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Tokyopop, formerly Mixx, is a translator and distributor of Manga, aka Japanese comics. It was one of the most prolific manga publishers in the US, along with Viz Media and Del Rey, and was one of the first publishers to print their manga "back to front", i.e. in the original Japanese format. They promoted titles printed under this format as "100% Authentic Manga!", although it may have been done for economic as much as artistic reasons.

In translating, Tokyopop has a habit of leaving word bubbles blank, not translating sound effects, and excluding honorifics in their translations. This makes them targets of fannish rage, because Japanese honorifics are Serious Business.

They tried to expand their line by sponsoring "Original English Manga," including manga-styled Star Trek stories, a sequel to Labyrinth, and CEO Stu Levy's Ugly Baby Project, Princess Ai. It also included genuinely original work, like Brandon Graham's King City and Becky Cloonan's East Coast Rising. Some of these titles were more successful than others.

Tokyopop formerly published Anime DVDs, but no longer. Some of their back catalog was acquired by FUNimation. They have also expanded into translating Korean Manhwa. Their output was recently slashed by nearly 50%, possibly due to cannibalization at retail. The competition from other publishers might have also had something to do with it.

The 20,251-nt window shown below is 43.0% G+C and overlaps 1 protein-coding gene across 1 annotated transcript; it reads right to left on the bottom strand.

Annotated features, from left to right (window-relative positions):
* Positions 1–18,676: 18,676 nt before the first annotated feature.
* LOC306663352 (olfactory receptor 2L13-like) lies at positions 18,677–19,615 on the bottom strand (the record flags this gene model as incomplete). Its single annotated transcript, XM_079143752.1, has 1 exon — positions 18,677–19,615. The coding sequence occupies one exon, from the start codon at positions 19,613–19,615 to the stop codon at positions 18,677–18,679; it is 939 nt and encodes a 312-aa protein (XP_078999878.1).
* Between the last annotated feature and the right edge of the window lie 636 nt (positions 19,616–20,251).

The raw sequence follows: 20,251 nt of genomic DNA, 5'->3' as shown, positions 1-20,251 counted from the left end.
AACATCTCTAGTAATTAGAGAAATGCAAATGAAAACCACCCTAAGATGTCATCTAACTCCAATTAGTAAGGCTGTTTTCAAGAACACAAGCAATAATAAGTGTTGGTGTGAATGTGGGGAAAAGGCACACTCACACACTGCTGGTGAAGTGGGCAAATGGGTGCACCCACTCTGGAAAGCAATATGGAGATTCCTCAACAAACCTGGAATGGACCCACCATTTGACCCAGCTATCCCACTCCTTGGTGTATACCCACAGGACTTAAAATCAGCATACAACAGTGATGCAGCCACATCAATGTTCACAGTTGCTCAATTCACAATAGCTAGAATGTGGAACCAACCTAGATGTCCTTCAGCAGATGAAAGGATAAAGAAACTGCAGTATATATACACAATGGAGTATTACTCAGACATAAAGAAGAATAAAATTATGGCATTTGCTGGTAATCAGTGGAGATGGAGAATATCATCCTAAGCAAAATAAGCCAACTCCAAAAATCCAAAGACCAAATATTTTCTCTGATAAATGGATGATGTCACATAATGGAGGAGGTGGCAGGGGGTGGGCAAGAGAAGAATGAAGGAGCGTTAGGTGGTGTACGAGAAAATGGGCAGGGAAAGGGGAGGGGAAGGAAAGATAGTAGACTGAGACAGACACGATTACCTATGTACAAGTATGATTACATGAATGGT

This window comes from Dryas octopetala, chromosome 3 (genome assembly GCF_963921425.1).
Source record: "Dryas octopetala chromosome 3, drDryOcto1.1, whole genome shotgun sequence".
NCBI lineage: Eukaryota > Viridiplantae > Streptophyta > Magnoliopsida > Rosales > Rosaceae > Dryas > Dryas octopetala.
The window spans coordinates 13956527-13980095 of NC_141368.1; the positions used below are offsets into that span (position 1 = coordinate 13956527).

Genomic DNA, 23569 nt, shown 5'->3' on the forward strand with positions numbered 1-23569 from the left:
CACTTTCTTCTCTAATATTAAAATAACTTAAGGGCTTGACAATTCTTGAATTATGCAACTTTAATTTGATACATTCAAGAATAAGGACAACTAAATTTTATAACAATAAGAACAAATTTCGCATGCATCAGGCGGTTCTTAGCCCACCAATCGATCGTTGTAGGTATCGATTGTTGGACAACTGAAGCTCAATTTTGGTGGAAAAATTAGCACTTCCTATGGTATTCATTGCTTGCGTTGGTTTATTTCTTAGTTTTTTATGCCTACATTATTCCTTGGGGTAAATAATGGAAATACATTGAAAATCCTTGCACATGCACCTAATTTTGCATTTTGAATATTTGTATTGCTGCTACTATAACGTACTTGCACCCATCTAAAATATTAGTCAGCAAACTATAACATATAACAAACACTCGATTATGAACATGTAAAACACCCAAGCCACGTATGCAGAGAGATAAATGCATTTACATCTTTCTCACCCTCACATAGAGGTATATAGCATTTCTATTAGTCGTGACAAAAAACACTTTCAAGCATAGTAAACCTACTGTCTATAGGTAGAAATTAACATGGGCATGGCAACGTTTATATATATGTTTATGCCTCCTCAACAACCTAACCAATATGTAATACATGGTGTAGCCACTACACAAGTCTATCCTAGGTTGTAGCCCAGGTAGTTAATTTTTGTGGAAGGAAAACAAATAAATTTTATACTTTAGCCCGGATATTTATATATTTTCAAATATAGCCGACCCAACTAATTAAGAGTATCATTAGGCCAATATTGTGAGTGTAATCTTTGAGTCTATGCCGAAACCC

Also, they used to have the most User-Unfriendly website in all the interwebs. They must've taken this criticism to heart, since the new website it much easier to understand.

For a few years, they ran a Rising Stars Of Manga competition, inviting people to send in short one-shot mangas (though some people would send in prologues to larger stories...TokyoPop figured that as long as it stood on its own as a story, it was fine) and publishing ten winners each year. Many of those winners were offered to do full series: examples are Peach Fuzz, Atomic King Daidogan, Dogby Walks Alone, and even the famed Endling won the second competition! Unfortunately, after seven contests, the entire competition seems to have ceased, and most of the artists who were offered deals have had their series pulled.

As of 4/15/11, the company has closed down all American operations, leaving only their international office in Germany open; however, they have recently confirmed that they intend to return to the American industry. However (again), they entered the realms of Trolling Creator as this wasn't the cause and they were merely creating a newsletter on Asian pop-culture.

Not to be confused with the otherwise-forgettable 80s movie Tokyo Pop that featured the first film appearance of a Visual Kei band.

Notable Manga and Comic Series:

...and many, many, many more

  1. it actually says Kiyo QJO on the covers, but the art style is pretty obvious